Arguing with Idiots

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Arguing With Idiots
Arguing with Idiots.jpg
Author Glenn Beck
Illustrator Paul E. Nunn
Country United States
Language English
Subject US Politics
Genre Political Non-fiction
Publisher Simon & Schuster
Publication date
September 2009
Pages 326
ISBN 978-1-4165-9501-4
OCLC 429915131
LC Class E169.12 .B334 2009

Arguing with Idiots is a book written by conservative syndicated radio talk show host Glenn Beck, in collaboration with his company, Mercury Radio Arts.[1]

The book is formatted as a series of responses by Beck, dressed up in a variation of an outfit worn by the United States' Founding Fathers, to statements made by the "Idiot", played by Beck, apparently dressed in a parody of a military uniform, consisting of a modified Bundeswehr tunic and Soviet visor cap, with an example picture on the front cover.[note 1] On the back cover are a few of the negative criticisms Beck has accumulated.[6]

Among the issues Beck discusses are progressivism in the United States, capitalism, the Second Amendment, as well as education, energy in America, labor unions, illegal immigration, the "nanny state", owning a home, economics, American presidents, universal health care, and the U.S. Constitution.[1]

Reception[edit]

Arguing with Idiots took the No. 1 spot on the New York Times's Non-fiction Best Seller list within the first week of release.[7]

A review by Christopher Michel in the Brooklyn Rail allows that the book is "readable and fun (sort of)" with "easily findable facts and opinions", but asserts that "if the book's goal is to convince liberals of the validity of the 'truth' according to Beck, it is a dismal failure. The title starts with an insult and the barbs continue inside . . ." According to Michel, Beck's "attempt to shut down contact between liberals and conservatives by encouraging his fans to demean anyone who disagrees with him is saddening and dangerous."[8] However, in the introduction of the book, Beck says, in a sort of disclaimer, that "The Idiot" could mean "a political activist with an agenda bigger than a brain" or "a well intentioned person who's just a little misinformed" and "sometimes the idiot is, well, me."[9]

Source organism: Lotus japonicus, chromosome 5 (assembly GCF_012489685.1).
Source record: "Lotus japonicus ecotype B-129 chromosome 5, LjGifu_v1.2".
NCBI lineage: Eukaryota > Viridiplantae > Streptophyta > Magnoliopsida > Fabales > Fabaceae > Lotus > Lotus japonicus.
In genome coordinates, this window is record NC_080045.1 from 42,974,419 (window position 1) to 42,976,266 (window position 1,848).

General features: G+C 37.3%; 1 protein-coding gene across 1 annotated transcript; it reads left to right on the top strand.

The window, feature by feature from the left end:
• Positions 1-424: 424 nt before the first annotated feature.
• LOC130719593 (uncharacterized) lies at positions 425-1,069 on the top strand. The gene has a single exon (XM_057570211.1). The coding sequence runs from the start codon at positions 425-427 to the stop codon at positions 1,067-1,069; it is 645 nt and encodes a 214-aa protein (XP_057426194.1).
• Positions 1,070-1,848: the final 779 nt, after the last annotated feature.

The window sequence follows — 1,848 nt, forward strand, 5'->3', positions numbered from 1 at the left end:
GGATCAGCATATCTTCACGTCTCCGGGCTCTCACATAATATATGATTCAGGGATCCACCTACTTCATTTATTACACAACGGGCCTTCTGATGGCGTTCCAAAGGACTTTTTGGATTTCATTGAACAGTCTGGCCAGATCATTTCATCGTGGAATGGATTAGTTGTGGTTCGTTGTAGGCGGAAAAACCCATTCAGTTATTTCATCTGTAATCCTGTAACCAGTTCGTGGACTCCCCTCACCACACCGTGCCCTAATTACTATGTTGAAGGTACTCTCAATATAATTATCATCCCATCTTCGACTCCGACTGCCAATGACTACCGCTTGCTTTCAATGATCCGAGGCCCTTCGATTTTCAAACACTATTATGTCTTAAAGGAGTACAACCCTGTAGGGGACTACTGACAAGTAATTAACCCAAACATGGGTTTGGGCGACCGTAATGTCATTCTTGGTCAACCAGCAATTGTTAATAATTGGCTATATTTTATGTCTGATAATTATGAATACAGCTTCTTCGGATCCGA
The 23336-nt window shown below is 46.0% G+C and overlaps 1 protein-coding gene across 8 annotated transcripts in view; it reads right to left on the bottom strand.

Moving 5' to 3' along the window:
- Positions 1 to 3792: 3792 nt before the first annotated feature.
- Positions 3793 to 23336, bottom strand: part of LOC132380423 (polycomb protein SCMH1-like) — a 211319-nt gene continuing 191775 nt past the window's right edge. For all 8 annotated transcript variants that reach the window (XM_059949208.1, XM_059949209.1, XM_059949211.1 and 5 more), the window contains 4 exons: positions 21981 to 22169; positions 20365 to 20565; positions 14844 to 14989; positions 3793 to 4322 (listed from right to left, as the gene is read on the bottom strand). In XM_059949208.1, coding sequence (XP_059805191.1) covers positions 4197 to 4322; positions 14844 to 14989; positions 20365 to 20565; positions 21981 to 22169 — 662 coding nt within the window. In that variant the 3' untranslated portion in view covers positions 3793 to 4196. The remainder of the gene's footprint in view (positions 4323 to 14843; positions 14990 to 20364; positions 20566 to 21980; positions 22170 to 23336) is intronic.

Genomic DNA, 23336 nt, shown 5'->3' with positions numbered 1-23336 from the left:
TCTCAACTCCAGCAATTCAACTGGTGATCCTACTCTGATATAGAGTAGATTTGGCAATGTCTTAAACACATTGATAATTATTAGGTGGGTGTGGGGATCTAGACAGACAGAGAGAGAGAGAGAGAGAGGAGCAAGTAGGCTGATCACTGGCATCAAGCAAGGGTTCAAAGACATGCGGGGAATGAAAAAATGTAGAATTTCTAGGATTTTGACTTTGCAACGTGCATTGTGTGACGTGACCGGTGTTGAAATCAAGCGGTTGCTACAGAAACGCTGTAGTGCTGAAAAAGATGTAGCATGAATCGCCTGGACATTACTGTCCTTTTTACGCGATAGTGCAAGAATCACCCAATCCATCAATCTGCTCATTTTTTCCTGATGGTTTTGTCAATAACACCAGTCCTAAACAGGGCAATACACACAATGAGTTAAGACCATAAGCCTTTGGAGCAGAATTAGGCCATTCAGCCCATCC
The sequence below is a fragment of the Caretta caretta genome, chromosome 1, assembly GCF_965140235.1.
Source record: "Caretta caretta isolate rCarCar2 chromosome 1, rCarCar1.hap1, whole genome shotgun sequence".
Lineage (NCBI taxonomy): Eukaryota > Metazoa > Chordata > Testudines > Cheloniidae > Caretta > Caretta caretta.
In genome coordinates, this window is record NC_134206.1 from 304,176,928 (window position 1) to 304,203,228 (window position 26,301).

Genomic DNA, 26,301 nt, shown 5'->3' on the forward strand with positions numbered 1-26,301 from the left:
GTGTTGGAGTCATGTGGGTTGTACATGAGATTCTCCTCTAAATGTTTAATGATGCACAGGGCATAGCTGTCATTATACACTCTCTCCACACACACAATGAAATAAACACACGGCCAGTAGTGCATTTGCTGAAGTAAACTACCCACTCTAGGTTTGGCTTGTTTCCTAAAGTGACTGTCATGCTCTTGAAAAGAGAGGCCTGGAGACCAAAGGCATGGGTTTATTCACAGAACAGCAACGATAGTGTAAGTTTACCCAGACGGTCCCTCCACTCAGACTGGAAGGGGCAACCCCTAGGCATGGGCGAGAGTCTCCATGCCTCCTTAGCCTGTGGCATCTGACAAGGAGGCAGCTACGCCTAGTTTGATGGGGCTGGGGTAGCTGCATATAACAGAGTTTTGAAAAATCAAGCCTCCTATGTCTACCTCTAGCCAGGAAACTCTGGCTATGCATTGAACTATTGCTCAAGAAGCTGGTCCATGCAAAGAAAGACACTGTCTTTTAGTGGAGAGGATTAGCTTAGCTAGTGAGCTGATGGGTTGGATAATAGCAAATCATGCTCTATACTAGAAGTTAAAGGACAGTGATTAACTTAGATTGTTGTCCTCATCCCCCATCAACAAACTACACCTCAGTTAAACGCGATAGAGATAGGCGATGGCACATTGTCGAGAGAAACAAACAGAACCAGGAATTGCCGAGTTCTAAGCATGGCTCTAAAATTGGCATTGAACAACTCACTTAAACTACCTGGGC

Reviewing the book for the conservative FrontPage Magazine, David Forsmark opines that "much of it is really, really, good." According to Forsmark, "like most libertarian-leaning writers Beck is best at economic issues, really good at arguing for the second amendment and other constitutional issues, and weaker on social issues and history." Forsmark criticizes the title of the book as "needlessly confrontational" and its cover as not one "that will attract the unconvinced."[10]

The liberal advocacy group Media Matters[11] and MSNBC host Keith Olbermann[12] criticized the book for allegedly misconstruing and applauding Article I, Section 9, Clause 1 of the Constitution which effectively prohibited Congress from banning the importation of slaves until 1808 while allowing a tax not to exceed 10 dollars on "each person" imported. Beck had written that "the Founders actually put a price tag on coming to this country: $10 per person. Apparently they felt like there was a value to being able to live here. Not anymore. These days we can’t ask anything of immigrants — including that they abide by our laws."[13] Later in the book, Beck called the slave trade horrendous and described how the clause protected and extended the practice.[14]

Notes[edit]

  1. ^ The uniform in the cover photo has been described in various ways, including "East German military uniform",[2] "Soviet-style commissar's uniform",[3] and "soviet kitschy uniform".[4] Beck doesn't specify what sort of uniform it is, but refers to the character dressed in it as "our Idiot Friend".[5]

References[edit]

External links[edit]